Skechers (SKX) has experienced the classic case of a high-flying name that runs into trouble not once, but twice, in a two year period. The first time was primarily a result of the overall market in early 2009, when many names faced a similar fate. SKX bounced back big from this setback, from net/net territory and the $6 range to more than $40 just 15 months later. It made a remarkable showing, but it was short-lived.
What followed was controversy and lawsuits related to the company's "Shape Ups" line, growing inventories when that line was no longer selling, and some earnings misses. Interestingly, the company was covered by several Real Money contributors around this time, and opinions were both strong and polarized.
I admit being intrigued by the valuation as the company slid to $20 last spring, but continued to hold out while the dust settled. In May, as I went through security at LAX (following the Value Investing Congress) and placed my laptop in a plastic bin, I saw an ad for Skechers "Shape Ups" on the bottom of the bin, featuring Kim Kardashian. Even so, shares fell more than 25% over the following month.
That's when I finally pounced, and started a position as Skechers traded just slightly above net current asset value in late June. While shares rose to $17 during the next few months, they ended 2011 around $12, as skepticism about the company continued.
So, it was great to see this footwear name's Super Bowl ad this past Sunday, which was head and shoulders above the previous one I saw at LAX. While one ad can't turn a company around, as Jim Cramer pointed out in his review of Super Bowl commercials, it was still a positive and well worth the cost. We'll see if it helps to bring consumers back to Skechers in the coming quarters.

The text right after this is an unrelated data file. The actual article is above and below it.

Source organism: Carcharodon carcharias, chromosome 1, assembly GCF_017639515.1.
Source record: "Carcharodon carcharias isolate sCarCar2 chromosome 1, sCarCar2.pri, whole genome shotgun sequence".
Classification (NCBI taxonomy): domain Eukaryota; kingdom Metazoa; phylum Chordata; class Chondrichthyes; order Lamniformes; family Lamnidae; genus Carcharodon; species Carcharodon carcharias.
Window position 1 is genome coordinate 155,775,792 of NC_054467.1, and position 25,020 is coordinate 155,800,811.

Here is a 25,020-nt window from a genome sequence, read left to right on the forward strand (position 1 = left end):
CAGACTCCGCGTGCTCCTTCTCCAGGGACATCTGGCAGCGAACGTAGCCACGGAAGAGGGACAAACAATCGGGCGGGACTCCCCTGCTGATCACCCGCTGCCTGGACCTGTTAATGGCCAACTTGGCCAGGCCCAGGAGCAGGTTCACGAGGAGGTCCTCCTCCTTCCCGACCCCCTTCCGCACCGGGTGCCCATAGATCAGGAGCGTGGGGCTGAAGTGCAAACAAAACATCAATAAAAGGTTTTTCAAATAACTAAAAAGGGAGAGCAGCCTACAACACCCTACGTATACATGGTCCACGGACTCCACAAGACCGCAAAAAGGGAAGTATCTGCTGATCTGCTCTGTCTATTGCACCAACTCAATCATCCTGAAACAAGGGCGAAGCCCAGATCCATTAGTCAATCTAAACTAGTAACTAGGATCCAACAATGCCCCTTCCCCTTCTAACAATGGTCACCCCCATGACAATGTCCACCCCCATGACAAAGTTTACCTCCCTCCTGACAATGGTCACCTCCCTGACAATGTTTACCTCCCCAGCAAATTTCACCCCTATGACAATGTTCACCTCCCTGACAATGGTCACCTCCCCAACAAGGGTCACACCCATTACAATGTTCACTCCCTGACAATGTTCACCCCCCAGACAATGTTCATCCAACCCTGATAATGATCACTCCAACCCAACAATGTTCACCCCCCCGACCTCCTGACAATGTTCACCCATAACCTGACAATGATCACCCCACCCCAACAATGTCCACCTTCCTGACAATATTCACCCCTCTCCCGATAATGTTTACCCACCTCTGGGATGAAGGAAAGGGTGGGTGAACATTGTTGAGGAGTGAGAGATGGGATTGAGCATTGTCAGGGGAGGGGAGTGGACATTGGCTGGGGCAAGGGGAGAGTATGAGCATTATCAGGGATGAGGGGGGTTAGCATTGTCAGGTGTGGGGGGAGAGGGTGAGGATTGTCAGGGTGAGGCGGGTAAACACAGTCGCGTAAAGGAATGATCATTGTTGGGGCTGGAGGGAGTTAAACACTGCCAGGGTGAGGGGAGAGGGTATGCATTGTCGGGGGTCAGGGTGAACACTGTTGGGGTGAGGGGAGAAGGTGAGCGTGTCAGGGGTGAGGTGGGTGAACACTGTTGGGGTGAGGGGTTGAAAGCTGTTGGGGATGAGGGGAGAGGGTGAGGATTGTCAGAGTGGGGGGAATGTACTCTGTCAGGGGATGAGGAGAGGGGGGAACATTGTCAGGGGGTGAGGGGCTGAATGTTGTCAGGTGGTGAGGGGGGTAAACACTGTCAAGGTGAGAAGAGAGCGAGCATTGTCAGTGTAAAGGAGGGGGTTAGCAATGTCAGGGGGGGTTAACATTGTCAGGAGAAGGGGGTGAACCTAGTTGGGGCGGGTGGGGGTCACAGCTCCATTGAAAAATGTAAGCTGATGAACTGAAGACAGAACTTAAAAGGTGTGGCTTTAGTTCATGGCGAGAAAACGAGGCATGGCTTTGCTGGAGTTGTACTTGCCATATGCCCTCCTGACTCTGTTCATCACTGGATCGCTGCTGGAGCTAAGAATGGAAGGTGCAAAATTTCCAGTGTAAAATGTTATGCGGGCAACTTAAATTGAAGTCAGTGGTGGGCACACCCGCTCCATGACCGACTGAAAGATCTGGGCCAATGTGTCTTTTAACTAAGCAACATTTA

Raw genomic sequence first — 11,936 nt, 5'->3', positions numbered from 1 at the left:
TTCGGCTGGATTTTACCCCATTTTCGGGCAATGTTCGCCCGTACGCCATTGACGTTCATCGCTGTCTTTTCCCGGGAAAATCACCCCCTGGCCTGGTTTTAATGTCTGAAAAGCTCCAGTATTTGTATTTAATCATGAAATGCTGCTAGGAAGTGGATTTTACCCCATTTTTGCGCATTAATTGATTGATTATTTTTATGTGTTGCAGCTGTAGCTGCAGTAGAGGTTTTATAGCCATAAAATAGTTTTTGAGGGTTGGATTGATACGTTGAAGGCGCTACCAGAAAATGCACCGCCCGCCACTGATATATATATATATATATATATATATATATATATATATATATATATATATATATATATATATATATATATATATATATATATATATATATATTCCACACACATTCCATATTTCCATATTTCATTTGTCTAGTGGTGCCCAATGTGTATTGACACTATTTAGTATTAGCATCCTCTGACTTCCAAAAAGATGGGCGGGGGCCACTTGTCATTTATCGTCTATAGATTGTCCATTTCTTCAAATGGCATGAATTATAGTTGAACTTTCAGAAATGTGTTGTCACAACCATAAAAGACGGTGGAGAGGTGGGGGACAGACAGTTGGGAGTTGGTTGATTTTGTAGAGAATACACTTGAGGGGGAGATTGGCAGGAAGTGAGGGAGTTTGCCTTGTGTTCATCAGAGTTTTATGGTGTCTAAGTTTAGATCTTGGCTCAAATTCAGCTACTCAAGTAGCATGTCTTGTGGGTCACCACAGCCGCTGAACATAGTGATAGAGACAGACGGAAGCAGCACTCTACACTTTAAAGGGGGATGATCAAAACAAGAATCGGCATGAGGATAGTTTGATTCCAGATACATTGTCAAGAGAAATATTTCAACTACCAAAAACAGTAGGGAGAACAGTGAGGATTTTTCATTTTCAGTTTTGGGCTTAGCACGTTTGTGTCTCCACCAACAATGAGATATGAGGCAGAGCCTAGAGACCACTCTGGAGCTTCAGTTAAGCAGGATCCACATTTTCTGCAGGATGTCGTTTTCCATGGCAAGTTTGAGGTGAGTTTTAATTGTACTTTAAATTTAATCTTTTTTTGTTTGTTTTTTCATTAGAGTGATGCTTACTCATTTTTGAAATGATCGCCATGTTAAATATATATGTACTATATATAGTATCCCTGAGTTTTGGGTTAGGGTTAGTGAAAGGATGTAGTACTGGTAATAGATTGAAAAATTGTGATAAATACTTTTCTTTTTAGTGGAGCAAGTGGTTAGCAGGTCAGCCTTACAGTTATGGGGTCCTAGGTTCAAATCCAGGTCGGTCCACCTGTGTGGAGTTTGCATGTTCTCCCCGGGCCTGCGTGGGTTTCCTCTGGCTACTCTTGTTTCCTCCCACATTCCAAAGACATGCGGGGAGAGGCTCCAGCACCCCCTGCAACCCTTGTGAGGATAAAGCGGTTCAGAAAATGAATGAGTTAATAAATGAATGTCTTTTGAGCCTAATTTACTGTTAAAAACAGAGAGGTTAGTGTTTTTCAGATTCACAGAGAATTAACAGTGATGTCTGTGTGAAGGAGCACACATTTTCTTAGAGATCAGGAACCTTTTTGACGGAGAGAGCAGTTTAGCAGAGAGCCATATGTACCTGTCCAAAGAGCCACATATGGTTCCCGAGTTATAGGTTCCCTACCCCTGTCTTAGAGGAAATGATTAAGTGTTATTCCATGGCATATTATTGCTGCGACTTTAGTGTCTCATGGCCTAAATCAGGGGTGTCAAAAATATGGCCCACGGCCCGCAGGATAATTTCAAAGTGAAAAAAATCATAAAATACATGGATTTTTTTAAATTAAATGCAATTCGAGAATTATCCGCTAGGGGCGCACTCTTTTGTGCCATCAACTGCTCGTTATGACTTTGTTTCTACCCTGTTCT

Meanwhile, the company's balance sheet still looks good. Skechers ended the third quarter with $248 million, or $5.12 per share in cash, and $138 million in debt. The company is currently trading at 1.44x net current asset value and just 0.75x tangible book value. Of course, the balance sheet has never really been the problem; it's revenue and earnings that have been problematic. Last quarter, Skechers reported a better-than-expected quarter, earning $0.08 per share, well above the $0.01 consensus, but the company has not shown consistency here. We'll get the another set of data next Wednesday, when the company reports its fourth-quarter results. Consensus estimates are calling for revenue of $324.3 million, and a loss of $.23 per share.
In order to shed its "value trap" image, Skechers needs to show something positive to investors. The Super Bowl ad was a nice first step, but the company has to move product off the shelves.